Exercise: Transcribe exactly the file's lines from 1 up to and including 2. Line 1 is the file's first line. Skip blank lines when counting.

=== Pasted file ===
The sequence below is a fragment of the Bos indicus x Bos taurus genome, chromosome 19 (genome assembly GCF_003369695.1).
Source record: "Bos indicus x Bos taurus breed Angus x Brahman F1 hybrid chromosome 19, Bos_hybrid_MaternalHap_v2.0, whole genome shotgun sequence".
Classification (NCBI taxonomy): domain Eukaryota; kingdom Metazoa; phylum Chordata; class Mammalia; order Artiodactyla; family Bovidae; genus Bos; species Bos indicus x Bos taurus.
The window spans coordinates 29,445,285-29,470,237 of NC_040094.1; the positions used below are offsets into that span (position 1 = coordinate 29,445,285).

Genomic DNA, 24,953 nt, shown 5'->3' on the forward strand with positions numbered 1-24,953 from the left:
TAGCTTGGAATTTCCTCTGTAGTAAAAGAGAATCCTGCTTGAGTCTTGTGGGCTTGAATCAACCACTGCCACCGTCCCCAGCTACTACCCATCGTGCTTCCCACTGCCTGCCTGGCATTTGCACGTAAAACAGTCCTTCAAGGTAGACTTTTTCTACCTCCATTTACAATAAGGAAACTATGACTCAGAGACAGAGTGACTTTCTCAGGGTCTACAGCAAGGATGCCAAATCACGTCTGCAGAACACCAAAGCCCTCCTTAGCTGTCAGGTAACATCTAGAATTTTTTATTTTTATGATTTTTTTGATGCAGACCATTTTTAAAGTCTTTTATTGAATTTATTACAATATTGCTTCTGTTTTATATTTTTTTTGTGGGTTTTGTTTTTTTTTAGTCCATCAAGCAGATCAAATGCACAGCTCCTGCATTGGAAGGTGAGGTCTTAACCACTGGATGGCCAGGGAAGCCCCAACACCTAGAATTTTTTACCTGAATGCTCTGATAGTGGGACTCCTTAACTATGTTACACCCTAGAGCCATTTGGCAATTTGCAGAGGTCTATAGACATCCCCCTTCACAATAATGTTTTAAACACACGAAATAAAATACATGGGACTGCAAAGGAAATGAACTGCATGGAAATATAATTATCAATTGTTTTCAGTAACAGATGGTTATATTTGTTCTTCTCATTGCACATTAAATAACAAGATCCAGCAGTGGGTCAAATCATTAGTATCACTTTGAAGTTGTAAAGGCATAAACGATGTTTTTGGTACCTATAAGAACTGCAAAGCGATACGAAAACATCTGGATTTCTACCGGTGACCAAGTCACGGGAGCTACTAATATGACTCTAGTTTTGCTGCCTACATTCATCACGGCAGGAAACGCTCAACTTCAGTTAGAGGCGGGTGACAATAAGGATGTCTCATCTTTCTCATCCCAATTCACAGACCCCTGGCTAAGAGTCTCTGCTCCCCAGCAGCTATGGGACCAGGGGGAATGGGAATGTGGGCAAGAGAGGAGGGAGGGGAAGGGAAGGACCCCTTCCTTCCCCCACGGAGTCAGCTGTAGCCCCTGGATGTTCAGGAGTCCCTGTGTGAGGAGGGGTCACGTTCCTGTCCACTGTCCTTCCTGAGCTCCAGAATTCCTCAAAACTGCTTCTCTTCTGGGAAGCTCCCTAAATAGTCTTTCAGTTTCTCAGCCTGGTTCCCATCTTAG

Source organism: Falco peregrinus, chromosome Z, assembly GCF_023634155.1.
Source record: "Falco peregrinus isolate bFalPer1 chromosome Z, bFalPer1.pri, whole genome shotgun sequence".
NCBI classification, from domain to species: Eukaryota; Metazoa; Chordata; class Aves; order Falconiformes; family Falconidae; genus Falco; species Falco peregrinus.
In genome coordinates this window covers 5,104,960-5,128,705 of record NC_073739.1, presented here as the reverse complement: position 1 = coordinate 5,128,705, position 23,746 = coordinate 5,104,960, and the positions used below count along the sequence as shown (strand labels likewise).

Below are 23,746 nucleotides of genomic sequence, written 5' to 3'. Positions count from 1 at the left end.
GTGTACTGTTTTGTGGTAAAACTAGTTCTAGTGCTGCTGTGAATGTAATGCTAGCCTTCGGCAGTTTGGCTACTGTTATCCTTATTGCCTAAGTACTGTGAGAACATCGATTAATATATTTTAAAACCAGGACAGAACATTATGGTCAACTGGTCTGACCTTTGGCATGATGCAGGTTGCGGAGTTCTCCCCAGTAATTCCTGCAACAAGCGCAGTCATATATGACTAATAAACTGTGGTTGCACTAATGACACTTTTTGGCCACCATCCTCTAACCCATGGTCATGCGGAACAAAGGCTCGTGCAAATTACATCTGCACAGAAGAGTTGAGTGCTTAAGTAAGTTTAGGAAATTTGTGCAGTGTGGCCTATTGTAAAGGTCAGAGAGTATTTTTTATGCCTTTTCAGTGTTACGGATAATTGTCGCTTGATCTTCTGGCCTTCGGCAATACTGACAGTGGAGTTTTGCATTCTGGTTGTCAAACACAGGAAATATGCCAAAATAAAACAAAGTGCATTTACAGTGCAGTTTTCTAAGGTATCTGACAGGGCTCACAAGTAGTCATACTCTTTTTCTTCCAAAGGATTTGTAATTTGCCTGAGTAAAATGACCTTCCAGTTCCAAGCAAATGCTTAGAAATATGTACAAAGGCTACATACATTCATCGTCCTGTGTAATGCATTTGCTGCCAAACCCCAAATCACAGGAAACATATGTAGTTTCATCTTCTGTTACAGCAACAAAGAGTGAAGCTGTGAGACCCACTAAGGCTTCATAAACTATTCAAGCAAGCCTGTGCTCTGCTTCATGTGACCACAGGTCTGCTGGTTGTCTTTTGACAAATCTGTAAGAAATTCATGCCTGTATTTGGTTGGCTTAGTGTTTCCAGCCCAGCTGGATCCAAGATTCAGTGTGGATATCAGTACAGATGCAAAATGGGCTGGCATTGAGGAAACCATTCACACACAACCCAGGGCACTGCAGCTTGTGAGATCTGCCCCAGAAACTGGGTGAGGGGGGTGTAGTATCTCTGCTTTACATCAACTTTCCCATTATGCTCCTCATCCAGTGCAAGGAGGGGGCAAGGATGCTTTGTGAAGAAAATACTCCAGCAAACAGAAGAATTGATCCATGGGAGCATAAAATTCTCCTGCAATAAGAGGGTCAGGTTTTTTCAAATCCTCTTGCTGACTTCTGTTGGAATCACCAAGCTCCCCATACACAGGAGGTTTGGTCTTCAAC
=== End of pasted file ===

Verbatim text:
The sequence below is a fragment of the Bos indicus x Bos taurus genome, chromosome 19 (genome assembly GCF_003369695.1).
Source record: "Bos indicus x Bos taurus breed Angus x Brahman F1 hybrid chromosome 19, Bos_hybrid_MaternalHap_v2.0, whole genome shotgun sequence".